Vaginismus usually results from fear that intercourse will be painful; it usually begins with the first attempt at sexual intercourse but may develop later after periods of stress. Women may develop a phobia-like avoidance of penetration. Most women with vaginismus thus cannot tolerate full or often even partial penetration. Some cannot tolerate insertion of a tampon or have never wanted to try. However, most women with vaginismus enjoy nonpenetrative sexual activity.
Reflex muscle tightening can also accompany dyspareunia of any cause, thereby adding to the pain and difficulty with entry. Women anticipate a recurrence of pain when intercourse is initiated, and muscles tighten, making attempts at sexual intercourse even more painful.
Diagnosis is suspected based on symptoms. Physical abnormalities that cause pain, such as those that cause dyspareunia should be excluded by physical examination. However, the condition itself makes examination difficult. One strategy is to initiate treatment as described below and defer the confirmatory examination. When the examination is done, the physician can give the patient a sense of control by having her sit up and view her genitals using a mirror. The woman then spreads her labia and inserts her or the examiner’s gloved finger past the hymen as she bears down. This simple digital examination can simultaneously confirm a normal vagina and the presumed diagnosis of vaginismus.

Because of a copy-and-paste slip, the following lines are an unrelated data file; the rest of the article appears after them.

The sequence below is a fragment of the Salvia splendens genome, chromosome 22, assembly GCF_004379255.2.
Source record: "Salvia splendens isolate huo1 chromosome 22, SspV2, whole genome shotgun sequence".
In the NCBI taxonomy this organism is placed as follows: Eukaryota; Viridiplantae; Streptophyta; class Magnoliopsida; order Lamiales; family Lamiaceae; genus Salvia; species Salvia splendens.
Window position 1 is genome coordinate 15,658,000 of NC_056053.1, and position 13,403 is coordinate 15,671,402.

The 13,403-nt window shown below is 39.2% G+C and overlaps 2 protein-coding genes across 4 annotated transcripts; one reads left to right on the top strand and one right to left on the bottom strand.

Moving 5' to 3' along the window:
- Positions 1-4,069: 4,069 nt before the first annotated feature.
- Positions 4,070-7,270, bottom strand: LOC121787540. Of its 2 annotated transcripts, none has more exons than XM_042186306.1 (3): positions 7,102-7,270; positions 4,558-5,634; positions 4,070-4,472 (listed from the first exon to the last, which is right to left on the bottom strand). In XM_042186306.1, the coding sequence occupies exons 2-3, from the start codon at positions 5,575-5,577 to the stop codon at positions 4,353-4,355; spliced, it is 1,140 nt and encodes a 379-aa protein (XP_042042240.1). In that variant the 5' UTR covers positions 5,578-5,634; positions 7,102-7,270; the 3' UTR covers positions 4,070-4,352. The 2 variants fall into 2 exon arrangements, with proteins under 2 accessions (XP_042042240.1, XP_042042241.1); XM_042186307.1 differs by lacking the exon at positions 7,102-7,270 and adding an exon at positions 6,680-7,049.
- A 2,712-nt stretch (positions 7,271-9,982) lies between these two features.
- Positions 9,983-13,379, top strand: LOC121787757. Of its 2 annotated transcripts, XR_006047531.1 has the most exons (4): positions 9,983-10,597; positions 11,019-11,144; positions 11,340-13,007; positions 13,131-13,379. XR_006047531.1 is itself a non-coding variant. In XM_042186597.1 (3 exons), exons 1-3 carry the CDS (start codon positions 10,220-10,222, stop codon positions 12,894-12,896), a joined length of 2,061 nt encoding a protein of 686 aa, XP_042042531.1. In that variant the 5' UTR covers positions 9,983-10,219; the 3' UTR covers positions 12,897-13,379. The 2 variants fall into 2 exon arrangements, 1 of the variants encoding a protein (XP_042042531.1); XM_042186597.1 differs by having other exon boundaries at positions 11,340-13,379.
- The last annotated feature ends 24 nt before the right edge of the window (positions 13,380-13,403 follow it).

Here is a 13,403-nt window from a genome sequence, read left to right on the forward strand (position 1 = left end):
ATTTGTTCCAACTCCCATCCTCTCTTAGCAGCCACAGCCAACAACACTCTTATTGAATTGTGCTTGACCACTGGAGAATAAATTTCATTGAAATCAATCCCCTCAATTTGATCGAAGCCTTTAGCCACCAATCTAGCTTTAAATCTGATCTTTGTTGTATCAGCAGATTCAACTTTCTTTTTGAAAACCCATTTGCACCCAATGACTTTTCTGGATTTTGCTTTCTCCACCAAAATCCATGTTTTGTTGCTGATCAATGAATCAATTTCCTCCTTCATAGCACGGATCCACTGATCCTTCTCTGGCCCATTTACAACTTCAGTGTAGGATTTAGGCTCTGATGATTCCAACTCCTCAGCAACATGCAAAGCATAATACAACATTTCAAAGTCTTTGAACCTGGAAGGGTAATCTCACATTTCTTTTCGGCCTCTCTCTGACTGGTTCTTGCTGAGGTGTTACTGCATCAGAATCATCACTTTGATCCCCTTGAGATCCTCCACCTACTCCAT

In progressive desensitization, women progressively accustom themselves to self-touch near, on, and then through the introitus.
The woman first touches herself daily as close to the introitus as possible, separating the labia with her fingers.
Once her fear and anxiety due to introital self-touch has diminished, the woman will be more able to tolerate the physical examination.
The next stage is to insert her finger past her hymen; pushing or bearing down during insertion enlarges the opening and eases entry.
Once finger insertion causes no discomfort, vaginal cones in gradually increasing sizes are inserted progressively; leaving a cone inside for 10 to 15 min helps perivaginal muscles become accustomed to gently increasing pressure without reflex contraction. The woman first inserts a cone herself; when comfortable with the cone, she then allows her partner to help her insert one during a sexual encounter to confirm that it can go in comfortably when she is sexually excited.
Once insertion in this context is comfortable, the couple should include penile vulvar stimulation during sexual play so that the woman becomes accustomed to feeling the penis on her vulva.
Ultimately, the woman inserts her partner’s penis partially or fully, holding it like an insert. She may feel more confident in the woman superior position.
Some men experience situational erectile dysfunction in this process and may benefit from a phosphodiesterase inhibitor.